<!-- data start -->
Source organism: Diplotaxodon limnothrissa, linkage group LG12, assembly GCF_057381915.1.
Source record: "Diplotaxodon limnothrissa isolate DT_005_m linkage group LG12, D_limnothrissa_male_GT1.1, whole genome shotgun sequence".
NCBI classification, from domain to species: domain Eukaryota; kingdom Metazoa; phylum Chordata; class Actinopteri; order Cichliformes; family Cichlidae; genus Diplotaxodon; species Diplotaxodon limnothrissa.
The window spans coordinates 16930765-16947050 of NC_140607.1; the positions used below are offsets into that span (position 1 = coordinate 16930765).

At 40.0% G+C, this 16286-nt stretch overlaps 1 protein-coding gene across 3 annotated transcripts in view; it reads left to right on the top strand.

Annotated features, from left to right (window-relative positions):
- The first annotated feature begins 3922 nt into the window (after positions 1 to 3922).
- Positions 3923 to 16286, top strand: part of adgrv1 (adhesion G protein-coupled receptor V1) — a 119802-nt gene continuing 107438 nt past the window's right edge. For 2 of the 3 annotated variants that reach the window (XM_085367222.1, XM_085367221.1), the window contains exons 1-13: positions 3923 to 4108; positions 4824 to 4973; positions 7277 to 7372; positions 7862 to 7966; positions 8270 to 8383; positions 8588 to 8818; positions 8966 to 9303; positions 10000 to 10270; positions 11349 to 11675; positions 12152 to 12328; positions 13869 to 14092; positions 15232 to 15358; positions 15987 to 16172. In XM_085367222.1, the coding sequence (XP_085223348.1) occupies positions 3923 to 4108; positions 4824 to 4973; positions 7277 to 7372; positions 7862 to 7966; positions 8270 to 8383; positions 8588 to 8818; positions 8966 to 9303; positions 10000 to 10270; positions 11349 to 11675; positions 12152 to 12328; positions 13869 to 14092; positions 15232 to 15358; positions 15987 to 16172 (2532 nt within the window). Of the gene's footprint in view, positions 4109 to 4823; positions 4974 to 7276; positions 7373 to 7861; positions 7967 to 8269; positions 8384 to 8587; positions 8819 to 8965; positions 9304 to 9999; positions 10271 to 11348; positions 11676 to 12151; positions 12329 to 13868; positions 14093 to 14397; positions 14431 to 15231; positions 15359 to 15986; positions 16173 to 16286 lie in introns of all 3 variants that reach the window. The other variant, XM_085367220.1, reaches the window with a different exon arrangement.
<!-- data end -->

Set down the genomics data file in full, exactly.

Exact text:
Source organism: Diplotaxodon limnothrissa, linkage group LG12, assembly GCF_057381915.1.
Source record: "Diplotaxodon limnothrissa isolate DT_005_m linkage group LG12, D_limnothrissa_male_GT1.1, whole genome shotgun sequence".
NCBI classification, from domain to species: domain Eukaryota; kingdom Metazoa; phylum Chordata; class Actinopteri; order Cichliformes; family Cichlidae; genus Diplotaxodon; species Diplotaxodon limnothrissa.
The window spans coordinates 16930765-16947050 of NC_140607.1; the positions used below are offsets into that span (position 1 = coordinate 16930765).

At 40.0% G+C, this 16286-nt stretch overlaps 1 protein-coding gene across 3 annotated transcripts in view; it reads left to right on the top strand.

Annotated features, from left to right (window-relative positions):
- The first annotated feature begins 3922 nt into the window (after positions 1 to 3922).
- Positions 3923 to 16286, top strand: part of adgrv1 (adhesion G protein-coupled receptor V1) — a 119802-nt gene continuing 107438 nt past the window's right edge. For 2 of the 3 annotated variants that reach the window (XM_085367222.1, XM_085367221.1), the window contains exons 1-13: positions 3923 to 4108; positions 4824 to 4973; positions 7277 to 7372; positions 7862 to 7966; positions 8270 to 8383; positions 8588 to 8818; positions 8966 to 9303; positions 10000 to 10270; positions 11349 to 11675; positions 12152 to 12328; positions 13869 to 14092; positions 15232 to 15358; positions 15987 to 16172. In XM_085367222.1, the coding sequence (XP_085223348.1) occupies positions 3923 to 4108; positions 4824 to 4973; positions 7277 to 7372; positions 7862 to 7966; positions 8270 to 8383; positions 8588 to 8818; positions 8966 to 9303; positions 10000 to 10270; positions 11349 to 11675; positions 12152 to 12328; positions 13869 to 14092; positions 15232 to 15358; positions 15987 to 16172 (2532 nt within the window). Of the gene's footprint in view, positions 4109 to 4823; positions 4974 to 7276; positions 7373 to 7861; positions 7967 to 8269; positions 8384 to 8587; positions 8819 to 8965; positions 9304 to 9999; positions 10271 to 11348; positions 11676 to 12151; positions 12329 to 13868; positions 14093 to 14397; positions 14431 to 15231; positions 15359 to 15986; positions 16173 to 16286 lie in introns of all 3 variants that reach the window. The other variant, XM_085367220.1, reaches the window with a different exon arrangement.